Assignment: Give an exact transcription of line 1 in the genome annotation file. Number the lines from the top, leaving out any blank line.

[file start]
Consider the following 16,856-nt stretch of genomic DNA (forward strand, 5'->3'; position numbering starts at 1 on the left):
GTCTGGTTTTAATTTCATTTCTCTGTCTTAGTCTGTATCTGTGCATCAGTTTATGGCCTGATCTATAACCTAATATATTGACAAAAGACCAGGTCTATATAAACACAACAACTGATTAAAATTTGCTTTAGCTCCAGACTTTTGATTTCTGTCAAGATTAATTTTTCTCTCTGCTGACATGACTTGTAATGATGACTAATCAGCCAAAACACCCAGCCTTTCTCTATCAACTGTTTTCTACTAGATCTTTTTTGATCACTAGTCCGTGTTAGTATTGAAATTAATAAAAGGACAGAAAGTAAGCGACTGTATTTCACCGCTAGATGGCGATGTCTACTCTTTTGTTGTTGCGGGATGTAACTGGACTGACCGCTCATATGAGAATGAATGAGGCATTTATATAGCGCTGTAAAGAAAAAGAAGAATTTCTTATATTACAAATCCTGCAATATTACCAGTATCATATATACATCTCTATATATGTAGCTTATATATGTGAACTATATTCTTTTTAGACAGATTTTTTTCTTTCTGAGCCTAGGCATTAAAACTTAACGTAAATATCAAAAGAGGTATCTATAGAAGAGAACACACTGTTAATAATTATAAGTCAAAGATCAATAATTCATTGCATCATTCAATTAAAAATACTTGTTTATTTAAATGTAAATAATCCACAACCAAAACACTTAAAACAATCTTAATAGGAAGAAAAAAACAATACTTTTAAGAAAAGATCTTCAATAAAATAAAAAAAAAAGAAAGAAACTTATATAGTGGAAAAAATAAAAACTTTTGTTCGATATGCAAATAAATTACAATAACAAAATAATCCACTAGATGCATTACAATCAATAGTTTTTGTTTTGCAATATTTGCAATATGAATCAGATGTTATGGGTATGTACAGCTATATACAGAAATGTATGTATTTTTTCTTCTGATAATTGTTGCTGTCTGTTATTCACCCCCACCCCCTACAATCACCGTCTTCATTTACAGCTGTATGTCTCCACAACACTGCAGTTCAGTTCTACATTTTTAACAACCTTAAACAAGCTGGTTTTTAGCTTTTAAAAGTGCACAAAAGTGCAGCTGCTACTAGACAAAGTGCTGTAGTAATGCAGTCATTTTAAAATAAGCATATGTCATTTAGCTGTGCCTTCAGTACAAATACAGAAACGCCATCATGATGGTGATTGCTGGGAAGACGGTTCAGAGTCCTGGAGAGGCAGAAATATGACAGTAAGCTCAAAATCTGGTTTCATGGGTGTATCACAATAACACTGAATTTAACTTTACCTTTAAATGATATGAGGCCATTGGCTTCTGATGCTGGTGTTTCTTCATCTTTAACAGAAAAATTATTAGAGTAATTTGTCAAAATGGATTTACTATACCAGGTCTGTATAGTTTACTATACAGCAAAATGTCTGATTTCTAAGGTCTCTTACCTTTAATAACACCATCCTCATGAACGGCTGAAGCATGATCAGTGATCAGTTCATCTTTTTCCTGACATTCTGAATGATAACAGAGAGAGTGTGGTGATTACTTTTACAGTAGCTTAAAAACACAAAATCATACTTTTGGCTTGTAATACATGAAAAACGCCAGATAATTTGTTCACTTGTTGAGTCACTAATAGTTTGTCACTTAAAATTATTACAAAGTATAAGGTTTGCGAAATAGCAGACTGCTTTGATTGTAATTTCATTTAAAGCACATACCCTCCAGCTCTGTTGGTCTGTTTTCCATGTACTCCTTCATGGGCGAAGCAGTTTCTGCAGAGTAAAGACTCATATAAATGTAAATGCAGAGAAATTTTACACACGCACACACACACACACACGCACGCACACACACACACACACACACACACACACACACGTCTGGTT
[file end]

Consider the following 16,856-nt stretch of genomic DNA (forward strand, 5'->3'; position numbering starts at 1 on the left):